DAPOLI, Lost and found

On the map of India, Dapoli is a speck on the western coastline. Once a camp for British troops, it is now home to a famous agricultural university. The temperate weather and scenic beauty of the place have earned it the title of ‘mini Mahabaleshwar,’ a less glamorous cousin of the popular getaway for Mumbaikars. “But there’s still no direct train to my hometown,” says Abhishek Khedekar, who grew up in this far-flung corner of Maharashtra, before leaving it, at the age of eighteen, to pursue higher education. Khedekar, who currently lives in Delhi, spent his formative years surrounded by a group of close friends. Growing up, the boys explored Dapoli together, cycling everywhere in search of new adventures, and often got up to no good. It was in those heady days of boyhood that
Khedekar realized that he was not cut out for academics, nor for the daily nine-to-five grind. Instead, he loved drawing and painting, dance and drama, especially the performances of the nomadic tamasha troops that travelled across rural Maharashtra. He also knew, deep down, that one day he must go away from Dapoli, leaving behind his family and friends, if he were to build a life around his passions. When he was a student at Ahmedabad’s prestigious National Institute of Design (NID), Khedekar returned to his hometown to work on his first photographic project, a series of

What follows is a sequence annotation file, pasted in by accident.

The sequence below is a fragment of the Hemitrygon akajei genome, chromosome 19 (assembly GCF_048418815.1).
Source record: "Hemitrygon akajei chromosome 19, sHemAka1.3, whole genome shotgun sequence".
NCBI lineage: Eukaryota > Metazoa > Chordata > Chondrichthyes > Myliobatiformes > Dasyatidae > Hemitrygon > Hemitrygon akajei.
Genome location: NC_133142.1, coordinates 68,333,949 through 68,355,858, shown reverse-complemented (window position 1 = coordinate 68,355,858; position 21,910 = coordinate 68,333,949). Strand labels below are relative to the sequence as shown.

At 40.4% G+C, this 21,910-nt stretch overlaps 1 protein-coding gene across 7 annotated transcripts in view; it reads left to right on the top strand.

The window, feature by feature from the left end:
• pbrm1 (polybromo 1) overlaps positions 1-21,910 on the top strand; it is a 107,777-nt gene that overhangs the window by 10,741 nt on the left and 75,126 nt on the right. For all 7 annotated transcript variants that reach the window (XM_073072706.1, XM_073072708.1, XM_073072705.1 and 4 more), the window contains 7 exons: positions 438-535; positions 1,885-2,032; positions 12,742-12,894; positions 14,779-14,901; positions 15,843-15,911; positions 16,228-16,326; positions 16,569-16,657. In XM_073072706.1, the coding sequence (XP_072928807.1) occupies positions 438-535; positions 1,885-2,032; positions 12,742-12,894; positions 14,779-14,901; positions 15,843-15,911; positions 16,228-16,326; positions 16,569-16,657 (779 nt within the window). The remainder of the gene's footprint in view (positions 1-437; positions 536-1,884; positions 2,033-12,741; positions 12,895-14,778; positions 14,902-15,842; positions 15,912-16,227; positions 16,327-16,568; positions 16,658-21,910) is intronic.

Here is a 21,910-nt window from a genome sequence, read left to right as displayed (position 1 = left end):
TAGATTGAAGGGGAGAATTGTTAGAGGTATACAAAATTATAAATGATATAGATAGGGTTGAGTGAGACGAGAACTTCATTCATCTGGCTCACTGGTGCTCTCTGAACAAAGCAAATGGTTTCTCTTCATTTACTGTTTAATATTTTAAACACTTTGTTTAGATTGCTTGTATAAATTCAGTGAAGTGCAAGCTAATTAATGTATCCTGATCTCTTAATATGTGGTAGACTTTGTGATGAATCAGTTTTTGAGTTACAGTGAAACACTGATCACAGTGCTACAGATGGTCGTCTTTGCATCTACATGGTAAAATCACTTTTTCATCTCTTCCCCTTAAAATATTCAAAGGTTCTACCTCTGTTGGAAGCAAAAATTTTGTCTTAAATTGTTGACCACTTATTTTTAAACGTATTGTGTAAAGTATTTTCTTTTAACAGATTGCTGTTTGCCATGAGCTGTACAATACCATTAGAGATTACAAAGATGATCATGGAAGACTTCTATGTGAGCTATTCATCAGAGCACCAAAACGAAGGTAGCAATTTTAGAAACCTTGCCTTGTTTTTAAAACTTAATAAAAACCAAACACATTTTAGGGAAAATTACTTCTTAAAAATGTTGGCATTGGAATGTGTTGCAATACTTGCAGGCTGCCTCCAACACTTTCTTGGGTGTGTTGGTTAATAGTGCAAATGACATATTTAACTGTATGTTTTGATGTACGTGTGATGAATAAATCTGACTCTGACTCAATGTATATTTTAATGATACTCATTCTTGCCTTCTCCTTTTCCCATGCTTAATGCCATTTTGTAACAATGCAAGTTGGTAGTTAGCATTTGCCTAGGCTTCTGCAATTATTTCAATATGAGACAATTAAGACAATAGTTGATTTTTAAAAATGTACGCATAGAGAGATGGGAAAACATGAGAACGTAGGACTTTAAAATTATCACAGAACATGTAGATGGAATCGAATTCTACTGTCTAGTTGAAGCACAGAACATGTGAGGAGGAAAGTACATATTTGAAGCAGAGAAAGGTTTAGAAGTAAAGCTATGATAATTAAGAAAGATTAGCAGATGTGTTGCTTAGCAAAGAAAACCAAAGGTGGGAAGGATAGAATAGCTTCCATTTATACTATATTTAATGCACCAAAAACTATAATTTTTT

candid portraits of a friend, who was in the fishing business. He documented his subject’s life, venturing out into the sea with him in a small boat in the dead of the night. By first light, the net they had cast would fill up, overpowering their senses with an intensely fishy smell. It was photography as narrative and storytelling, in a visual idiom that was direct and
accessible. For his next college project, Khedekar gravitated towards Dapoli again. Around this time, his family was building a new house, which initially felt like an exciting prospect. But soon, he started missing the old home, its familiar contours weathered by the slow passage of the years, wrinkled and pockmarked, like ageing skin. And so, walking around Dapoli, Khedekar
began to photograph the material remains of other lives out of a need to remember, and mourn, everything that was lost with the disappearance of his childhood home. A lone switchboard, a makeshift chulha (earthen stove), the bare bones of a ruined hut—he shored up these visual fragments, hoping to recover a sense of the past. This time, it was photography as longing, an emotion that went beyond simple nostalgia, into the realm of a